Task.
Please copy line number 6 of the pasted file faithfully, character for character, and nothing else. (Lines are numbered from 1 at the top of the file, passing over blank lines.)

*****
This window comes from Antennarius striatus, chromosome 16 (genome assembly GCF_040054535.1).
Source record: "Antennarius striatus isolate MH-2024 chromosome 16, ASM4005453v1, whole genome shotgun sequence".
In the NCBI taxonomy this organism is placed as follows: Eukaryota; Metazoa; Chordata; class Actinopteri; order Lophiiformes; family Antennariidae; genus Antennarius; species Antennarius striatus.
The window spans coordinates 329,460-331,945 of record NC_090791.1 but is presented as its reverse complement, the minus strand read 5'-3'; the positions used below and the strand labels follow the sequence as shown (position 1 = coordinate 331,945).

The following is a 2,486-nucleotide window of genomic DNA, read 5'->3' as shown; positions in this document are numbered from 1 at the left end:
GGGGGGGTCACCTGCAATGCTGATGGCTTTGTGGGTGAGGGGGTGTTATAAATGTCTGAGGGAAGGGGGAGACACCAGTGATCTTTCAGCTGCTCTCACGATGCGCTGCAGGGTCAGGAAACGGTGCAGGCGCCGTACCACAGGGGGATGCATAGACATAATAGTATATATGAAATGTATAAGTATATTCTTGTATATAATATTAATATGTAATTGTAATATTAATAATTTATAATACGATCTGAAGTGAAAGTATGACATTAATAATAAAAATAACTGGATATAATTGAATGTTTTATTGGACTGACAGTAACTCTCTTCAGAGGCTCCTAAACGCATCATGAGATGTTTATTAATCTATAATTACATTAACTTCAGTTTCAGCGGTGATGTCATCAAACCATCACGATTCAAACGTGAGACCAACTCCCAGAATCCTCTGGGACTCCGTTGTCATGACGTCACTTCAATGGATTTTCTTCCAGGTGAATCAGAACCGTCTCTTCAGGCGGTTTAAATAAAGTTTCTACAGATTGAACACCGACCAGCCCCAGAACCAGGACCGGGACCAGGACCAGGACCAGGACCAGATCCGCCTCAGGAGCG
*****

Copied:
GGGGGGGTCACCTGCAATGCTGATGGCTTTGTGGGTGAGGGGGTGTTATAAATGTCTGAGGGAAGGGGGAGACACCAGTGATCTTTCAGCTGCTCTCACGATGCGCTGCAGGGTCAGGAAACGGTGCAGGCGCCGTACCACAGGGGGATGCATAGACATAATAGTATATATGAAATGTATAAGTATATTCTTGTATATAATATTAATATGTAATTGTAATATTAATAATTTATAATACGATCTGAAGTGAAAGTATGACATTAATAATAAAAATAACTGGATATAATTGAATGTTTTATTGGACTGACAGTAACTCTCTTCAGAGGCTCCTAAACGCATCATGAGATGTTTATTAATCTATAATTACATTAACTTCAGTTTCAGCGGTGATGTCATCAAACCATCACGATTCAAACGTGAGACCAACTCCCAGAATCCTCTGGGACTCCGTTGTCATGACGTCACTTCAATGGATTTTCTTCCAGGTGAATCAGAACCGTCTCTTCAGGCGGTTTAAATAAAGTTTCTACAGATTGAACACCGACCAGCCCCAGAACCAGGACCGGGACCAGGACCAGGACCAGGACCAGATCCGCCTCAGGAGCG